As picture book authors, we hear a lot about writing unique manuscripts. You need to be fresh! Different! Stand out in the market! But have you ever thought about being different from yourself?
Allow me to explain. Around the time I was getting ready to query, I was also wrapping up a 3-month mentorship with author Jason June. JJ reviewed the seven stories I’d deemed polished and ready for agent eyes, and pointed out some surprising similarities between three of my manuscripts: they all involved contests, and each main character’s motivation was tied to a family member—in one case, her older brothers; in another case, Grandma. And so on.
In my mind, I saw three very different stories—let’s say they were about a pirate, a pig, and a witch—but the heart of each story was similar. Somehow, this hadn’t dawned on me at all. The main characters were so different! The settings were different! But the stories were, indeed, similar.
Skipping ahead a bit, I signed with my agent shortly thereafter, on my mentor’s advice to send three different manuscripts that would showcase my range and ability to come up with fresh, unique concepts. A few months after that, my agent sold my debut, Vampire Vacation, to Viking/Penguin Random House.
To give you a bit of background, Vampire Vacation is the story of a young vampire who tries to convince his family they should vacation at the beach, instead of the usual, boring trip to Transylvania. Here are a couple (fictional) examples of the types of rejections we received while this was out on sub:
“I love this story, but we recently acquired a zombie book, so we’re not looking to add anything Halloween-themed to our list for a while.”
“I’m going to have to pass on this. There are so many monster-themed books out right now, I’m afraid I don’t feel I can market this.”
Okay, valid points, but it occurred to me that I’d never realized a vampire book and a zombie book—or a vampire book and a monster book—could be considered similar. This got me thinking…
If I already have a story about a tap-dancing pig who lives on a farm, should I write a story about a homesick cow? Could those books be considered similar because they’re both barnyard stories? If so, if an editor or agent rejects a manuscript because they already have too many farm books, have I just written that person off my list for the next story?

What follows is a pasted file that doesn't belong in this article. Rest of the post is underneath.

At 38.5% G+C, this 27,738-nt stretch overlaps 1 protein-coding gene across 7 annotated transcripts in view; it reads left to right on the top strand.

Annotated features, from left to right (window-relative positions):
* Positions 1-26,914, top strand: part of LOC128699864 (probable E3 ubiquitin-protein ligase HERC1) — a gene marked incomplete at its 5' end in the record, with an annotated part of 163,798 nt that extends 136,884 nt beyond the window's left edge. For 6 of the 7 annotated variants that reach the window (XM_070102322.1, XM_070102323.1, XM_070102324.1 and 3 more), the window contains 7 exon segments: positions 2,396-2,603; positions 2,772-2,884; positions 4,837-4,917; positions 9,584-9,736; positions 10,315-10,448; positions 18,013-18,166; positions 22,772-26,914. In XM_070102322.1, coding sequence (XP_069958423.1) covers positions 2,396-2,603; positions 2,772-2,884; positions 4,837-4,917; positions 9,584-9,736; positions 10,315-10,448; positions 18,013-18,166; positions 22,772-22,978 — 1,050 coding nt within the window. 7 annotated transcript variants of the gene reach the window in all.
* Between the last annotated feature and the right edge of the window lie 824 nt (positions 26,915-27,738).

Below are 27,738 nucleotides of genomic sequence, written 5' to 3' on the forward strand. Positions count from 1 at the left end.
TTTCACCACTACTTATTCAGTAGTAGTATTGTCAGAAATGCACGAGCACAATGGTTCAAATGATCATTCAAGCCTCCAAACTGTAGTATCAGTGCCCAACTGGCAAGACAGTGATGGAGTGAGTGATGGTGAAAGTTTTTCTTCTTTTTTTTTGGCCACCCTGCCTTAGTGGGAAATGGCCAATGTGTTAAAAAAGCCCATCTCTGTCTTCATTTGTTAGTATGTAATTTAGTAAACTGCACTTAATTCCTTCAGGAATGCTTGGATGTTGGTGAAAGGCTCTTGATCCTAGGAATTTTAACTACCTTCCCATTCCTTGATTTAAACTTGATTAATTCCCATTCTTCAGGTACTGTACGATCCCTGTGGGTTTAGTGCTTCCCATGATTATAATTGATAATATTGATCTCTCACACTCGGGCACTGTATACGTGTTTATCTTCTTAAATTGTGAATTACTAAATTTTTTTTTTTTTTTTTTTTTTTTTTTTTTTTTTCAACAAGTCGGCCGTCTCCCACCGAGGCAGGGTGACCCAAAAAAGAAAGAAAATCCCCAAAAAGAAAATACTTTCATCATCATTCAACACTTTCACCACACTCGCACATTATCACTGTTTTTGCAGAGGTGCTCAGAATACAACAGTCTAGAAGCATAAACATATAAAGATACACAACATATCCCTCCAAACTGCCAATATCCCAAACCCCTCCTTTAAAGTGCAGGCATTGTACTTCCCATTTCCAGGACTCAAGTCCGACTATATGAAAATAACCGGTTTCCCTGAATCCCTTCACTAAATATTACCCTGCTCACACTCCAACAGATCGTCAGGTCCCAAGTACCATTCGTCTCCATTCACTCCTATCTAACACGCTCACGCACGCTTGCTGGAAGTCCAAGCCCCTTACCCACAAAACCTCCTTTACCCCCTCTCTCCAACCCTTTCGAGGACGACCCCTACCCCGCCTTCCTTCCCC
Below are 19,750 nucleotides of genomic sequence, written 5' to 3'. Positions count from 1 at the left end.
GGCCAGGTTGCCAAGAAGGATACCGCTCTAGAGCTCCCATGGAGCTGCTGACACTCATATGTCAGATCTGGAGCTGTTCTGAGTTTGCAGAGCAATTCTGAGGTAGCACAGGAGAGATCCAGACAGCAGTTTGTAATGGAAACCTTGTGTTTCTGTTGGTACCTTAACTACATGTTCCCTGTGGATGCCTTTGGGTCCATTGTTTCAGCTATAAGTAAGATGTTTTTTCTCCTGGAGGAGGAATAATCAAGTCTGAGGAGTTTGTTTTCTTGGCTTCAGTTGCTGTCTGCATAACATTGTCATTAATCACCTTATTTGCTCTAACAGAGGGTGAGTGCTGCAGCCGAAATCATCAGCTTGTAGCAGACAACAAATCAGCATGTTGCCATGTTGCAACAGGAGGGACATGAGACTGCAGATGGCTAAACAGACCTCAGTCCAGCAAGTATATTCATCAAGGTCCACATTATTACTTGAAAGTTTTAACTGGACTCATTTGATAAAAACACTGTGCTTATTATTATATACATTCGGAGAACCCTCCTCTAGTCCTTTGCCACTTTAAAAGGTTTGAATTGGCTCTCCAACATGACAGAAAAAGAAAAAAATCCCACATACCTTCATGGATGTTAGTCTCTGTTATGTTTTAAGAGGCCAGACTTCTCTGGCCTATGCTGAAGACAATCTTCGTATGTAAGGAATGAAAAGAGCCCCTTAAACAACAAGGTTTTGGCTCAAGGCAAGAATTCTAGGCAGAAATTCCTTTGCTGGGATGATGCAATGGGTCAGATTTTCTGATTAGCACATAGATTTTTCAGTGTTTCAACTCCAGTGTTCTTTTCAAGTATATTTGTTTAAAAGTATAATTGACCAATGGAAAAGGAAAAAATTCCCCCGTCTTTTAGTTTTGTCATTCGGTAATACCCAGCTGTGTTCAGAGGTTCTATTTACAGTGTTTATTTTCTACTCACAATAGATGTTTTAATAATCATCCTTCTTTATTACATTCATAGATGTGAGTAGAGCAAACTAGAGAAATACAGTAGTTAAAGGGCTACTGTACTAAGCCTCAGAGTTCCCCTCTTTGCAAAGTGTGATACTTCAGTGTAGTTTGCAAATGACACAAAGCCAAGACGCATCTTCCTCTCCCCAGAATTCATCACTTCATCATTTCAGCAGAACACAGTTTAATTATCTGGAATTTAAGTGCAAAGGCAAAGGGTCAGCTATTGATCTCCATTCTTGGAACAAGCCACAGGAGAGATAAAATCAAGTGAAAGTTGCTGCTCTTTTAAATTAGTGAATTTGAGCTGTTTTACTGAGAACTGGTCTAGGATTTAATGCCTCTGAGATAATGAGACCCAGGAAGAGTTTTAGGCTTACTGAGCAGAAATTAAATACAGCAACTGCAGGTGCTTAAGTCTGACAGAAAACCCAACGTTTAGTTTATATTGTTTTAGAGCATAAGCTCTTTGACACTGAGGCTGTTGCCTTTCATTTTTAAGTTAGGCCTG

Then, I thought some more…
What would be the ideal release date for each of my manuscripts? Do they have an obvious seasonal hook? The answer in my case was, YES. Without realizing it, I was only writing books that were very obviously “Halloween” or “summer” books.
Now, you might be thinking, Why is it a big deal to have all your books be summer books? I love summer!
Me too! That’s probably why so many of my manuscripts feature beaches, barbecues, or mentions of scorching-hot sun. Still, it really wasn’t ideal for my personal goals. Here’s why: publishing contracts will usually stipulate that you can’t have another picture book published within a certain period of time (around 3 months on average). So, if all your books have summer hooks, that pretty much limits you to one book per year. Maybe you’re thinking, One book per year sounds great! I’ll take it! But if you’re looking to make writing your career, you might want the option to have multiple titles each year, which is tricky if you’re only writing about zombies, witches and ghouls, and editors automatically think, October release!
I’ve started keeping a spreadsheet of all my manuscripts to consult when I’m vetting new ideas. If I have a detective story on my list, I’ll hold off on writing another for a while. If I’ve written a manuscript about a snowman and a manuscript about ice skating, maybe I’ll nix the sledding idea for now. This way, if an editor (or agent) says “Not a good fit”, I’m not staring down a list of similar stories.
Now, of course, there are agents and editors out there who love specific topics, so if your dream agent adores books about cats, it might not be a bad idea to have a couple cat stories up your sleeve.
I’m also not suggesting you need to write one gorgeous lyrical book, one laugh-out-loud funny book, and an ABC concept book. If you can do all those things well, props to you! But if you’re a funny author, it’s totally cool to have all of your books be funny. (Having them all be about bunnies, maybe not so much.)
I hope this post helps you think strategically about your writing, and gets you one step closer to signing with an agent, selling a book, or coming up with your next brilliant idea!